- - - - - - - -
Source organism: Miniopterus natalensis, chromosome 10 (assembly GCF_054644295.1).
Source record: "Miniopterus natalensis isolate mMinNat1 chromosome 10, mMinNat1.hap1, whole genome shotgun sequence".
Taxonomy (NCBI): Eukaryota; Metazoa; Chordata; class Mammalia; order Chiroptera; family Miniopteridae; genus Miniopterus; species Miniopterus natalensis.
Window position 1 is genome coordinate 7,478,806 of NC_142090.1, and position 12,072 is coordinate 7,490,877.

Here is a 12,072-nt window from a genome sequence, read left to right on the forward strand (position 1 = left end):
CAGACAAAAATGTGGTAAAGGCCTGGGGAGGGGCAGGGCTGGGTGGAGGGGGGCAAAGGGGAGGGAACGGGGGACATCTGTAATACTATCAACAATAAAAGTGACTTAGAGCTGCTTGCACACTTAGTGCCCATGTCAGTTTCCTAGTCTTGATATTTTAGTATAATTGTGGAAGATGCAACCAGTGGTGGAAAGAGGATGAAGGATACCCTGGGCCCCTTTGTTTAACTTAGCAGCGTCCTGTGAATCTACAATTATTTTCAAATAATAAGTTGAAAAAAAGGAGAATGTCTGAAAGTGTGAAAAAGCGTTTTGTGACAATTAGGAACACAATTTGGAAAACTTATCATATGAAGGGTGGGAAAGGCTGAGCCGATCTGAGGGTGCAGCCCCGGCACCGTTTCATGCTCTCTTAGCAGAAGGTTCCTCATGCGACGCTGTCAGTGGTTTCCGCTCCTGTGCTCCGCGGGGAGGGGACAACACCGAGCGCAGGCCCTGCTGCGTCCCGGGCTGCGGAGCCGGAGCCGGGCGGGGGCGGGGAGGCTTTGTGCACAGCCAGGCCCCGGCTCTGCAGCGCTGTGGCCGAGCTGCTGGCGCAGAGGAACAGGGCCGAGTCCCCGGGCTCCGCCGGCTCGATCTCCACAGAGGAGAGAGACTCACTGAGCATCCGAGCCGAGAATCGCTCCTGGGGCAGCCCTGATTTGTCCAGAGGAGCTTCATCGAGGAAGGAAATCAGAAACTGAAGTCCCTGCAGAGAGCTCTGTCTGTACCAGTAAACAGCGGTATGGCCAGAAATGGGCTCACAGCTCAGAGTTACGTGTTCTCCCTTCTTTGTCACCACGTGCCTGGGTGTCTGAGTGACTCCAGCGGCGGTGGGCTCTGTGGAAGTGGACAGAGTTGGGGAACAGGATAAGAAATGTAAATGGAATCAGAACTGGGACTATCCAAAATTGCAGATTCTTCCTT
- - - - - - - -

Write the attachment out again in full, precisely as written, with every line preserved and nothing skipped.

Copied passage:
Source organism: Miniopterus natalensis, chromosome 10 (assembly GCF_054644295.1).
Source record: "Miniopterus natalensis isolate mMinNat1 chromosome 10, mMinNat1.hap1, whole genome shotgun sequence".
Taxonomy (NCBI): Eukaryota; Metazoa; Chordata; class Mammalia; order Chiroptera; family Miniopteridae; genus Miniopterus; species Miniopterus natalensis.
Window position 1 is genome coordinate 7,478,806 of NC_142090.1, and position 12,072 is coordinate 7,490,877.

Here is a 12,072-nt window from a genome sequence, read left to right on the forward strand (position 1 = left end):
CAGACAAAAATGTGGTAAAGGCCTGGGGAGGGGCAGGGCTGGGTGGAGGGGGGCAAAGGGGAGGGAACGGGGGACATCTGTAATACTATCAACAATAAAAGTGACTTAGAGCTGCTTGCACACTTAGTGCCCATGTCAGTTTCCTAGTCTTGATATTTTAGTATAATTGTGGAAGATGCAACCAGTGGTGGAAAGAGGATGAAGGATACCCTGGGCCCCTTTGTTTAACTTAGCAGCGTCCTGTGAATCTACAATTATTTTCAAATAATAAGTTGAAAAAAAGGAGAATGTCTGAAAGTGTGAAAAAGCGTTTTGTGACAATTAGGAACACAATTTGGAAAACTTATCATATGAAGGGTGGGAAAGGCTGAGCCGATCTGAGGGTGCAGCCCCGGCACCGTTTCATGCTCTCTTAGCAGAAGGTTCCTCATGCGACGCTGTCAGTGGTTTCCGCTCCTGTGCTCCGCGGGGAGGGGACAACACCGAGCGCAGGCCCTGCTGCGTCCCGGGCTGCGGAGCCGGAGCCGGGCGGGGGCGGGGAGGCTTTGTGCACAGCCAGGCCCCGGCTCTGCAGCGCTGTGGCCGAGCTGCTGGCGCAGAGGAACAGGGCCGAGTCCCCGGGCTCCGCCGGCTCGATCTCCACAGAGGAGAGAGACTCACTGAGCATCCGAGCCGAGAATCGCTCCTGGGGCAGCCCTGATTTGTCCAGAGGAGCTTCATCGAGGAAGGAAATCAGAAACTGAAGTCCCTGCAGAGAGCTCTGTCTGTACCAGTAAACAGCGGTATGGCCAGAAATGGGCTCACAGCTCAGAGTTACGTGTTCTCCCTTCTTTGTCACCACGTGCCTGGGTGTCTGAGTGACTCCAGCGGCGGTGGGCTCTGTGGAAGTGGACAGAGTTGGGGAACAGGATAAGAAATGTAAATGGAATCAGAACTGGGACTATCCAAAATTGCAGATTCTTCCTT